Strength Training for Endurance Athletes

strength-training-classesStrength training as an endurance athlete. Why should you do it? What are the benefits?

The main goal of strength training should be to address muscle dysfunction or imbalances and improve body control, stability and strength. This allows for good body conditioning to help decrease your risk of injury and improve running economy.

Research has shown that strength training 2-3 times per week for a minimum of 8 weeks has many beneficial effects.

Strength training can decrease your risk of injury by one third and reduce overuse injuries by almost half. Hip and core exercises are particularly important when it comes to reducing injury. Many running injuries, especially at the hip and knee, are as a result of muscle imbalances or weaknesses in these areas.

Strength training improves running efficiency and economy. It increases your type 2a muscle fibres, which are more fatigue resistant fibres and therefore will help improve running endurance. This will allow you to maintain good running technique for longer over longer races.

Improving economy and endurance will help increase mile pace and speed, therefore strength training can make you run faster. Research has shown improved 3km, 4km and 5km times, varying from 3-8% when combining strength and endurance training.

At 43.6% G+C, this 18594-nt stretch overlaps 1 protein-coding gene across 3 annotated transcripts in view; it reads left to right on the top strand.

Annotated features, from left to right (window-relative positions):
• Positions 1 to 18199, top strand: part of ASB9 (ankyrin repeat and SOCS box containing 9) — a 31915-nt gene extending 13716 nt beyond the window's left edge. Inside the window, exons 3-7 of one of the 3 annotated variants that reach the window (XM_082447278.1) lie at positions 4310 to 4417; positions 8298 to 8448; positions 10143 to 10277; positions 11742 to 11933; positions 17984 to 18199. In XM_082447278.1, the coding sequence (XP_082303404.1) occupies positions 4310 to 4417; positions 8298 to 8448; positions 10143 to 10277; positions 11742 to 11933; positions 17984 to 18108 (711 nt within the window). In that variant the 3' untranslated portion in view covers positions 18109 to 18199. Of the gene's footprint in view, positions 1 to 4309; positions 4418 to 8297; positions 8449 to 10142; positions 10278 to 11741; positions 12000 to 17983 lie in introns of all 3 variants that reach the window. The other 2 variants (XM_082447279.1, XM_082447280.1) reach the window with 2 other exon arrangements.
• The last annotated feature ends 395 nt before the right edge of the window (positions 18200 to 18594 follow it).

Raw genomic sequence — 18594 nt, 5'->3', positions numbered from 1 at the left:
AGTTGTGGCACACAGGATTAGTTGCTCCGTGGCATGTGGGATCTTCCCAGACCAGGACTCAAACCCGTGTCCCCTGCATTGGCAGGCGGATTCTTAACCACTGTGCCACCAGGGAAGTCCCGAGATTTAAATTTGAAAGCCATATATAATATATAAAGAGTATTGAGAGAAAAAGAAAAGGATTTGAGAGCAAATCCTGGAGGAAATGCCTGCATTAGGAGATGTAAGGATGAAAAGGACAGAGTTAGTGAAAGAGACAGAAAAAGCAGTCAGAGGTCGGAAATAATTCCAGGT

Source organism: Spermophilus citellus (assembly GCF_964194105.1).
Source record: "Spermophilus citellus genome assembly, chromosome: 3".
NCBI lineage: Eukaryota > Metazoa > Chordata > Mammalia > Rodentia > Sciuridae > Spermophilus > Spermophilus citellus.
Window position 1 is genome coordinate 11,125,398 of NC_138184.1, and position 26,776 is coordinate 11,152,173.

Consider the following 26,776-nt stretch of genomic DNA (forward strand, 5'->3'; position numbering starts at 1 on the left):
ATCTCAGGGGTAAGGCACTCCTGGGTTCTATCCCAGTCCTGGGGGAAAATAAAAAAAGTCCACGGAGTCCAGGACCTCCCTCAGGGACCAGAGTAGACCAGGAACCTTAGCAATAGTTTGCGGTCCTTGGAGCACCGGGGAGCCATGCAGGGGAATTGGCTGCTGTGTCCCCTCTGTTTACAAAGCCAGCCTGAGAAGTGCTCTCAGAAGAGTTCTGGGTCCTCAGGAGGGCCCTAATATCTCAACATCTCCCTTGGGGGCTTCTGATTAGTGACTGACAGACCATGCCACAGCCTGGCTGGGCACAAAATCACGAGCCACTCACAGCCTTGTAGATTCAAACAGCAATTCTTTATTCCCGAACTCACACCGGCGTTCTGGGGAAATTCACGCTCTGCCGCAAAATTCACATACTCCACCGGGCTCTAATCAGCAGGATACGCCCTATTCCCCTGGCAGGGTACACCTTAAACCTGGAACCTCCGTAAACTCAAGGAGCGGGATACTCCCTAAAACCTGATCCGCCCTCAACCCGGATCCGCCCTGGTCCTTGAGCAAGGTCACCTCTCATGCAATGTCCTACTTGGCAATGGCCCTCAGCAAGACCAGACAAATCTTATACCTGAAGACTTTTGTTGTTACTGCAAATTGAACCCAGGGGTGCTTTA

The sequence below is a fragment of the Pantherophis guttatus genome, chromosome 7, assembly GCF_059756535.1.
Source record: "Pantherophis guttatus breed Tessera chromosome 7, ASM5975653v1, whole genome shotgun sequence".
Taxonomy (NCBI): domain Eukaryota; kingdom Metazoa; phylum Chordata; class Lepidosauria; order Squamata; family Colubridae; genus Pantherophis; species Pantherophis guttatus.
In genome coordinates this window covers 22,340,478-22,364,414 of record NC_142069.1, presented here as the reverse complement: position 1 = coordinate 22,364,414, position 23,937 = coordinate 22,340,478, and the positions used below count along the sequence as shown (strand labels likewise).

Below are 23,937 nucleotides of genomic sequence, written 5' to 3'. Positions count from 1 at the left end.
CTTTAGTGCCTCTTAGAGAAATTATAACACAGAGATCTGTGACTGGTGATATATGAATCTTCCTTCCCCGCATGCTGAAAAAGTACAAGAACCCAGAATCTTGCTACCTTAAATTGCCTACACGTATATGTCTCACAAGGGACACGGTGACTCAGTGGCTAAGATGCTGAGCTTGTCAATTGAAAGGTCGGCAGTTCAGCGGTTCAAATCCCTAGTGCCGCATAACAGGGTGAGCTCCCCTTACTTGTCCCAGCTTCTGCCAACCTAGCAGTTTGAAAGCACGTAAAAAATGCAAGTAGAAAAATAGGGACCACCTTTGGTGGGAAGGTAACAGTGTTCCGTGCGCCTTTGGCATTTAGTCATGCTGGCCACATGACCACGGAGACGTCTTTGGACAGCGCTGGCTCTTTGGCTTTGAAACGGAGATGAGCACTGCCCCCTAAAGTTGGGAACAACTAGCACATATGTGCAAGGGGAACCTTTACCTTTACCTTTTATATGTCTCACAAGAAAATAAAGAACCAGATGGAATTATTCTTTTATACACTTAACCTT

By increasing lower limb strength, it improves the body’s ability to use energy and oxygen stores more effectively by improving VO2 max. This allows you to maintain running pace and speed for a longer duration.

And finally, if you’re running is to lose weight then you should also be incorporating strength training into your fitness programme. Strength training will help you lose fat by increasing muscle mass. Having more muscle increases your body’s metabolism, therefore it improves the body’s ability to burn fat.

Danielle Gavaghan MISCP

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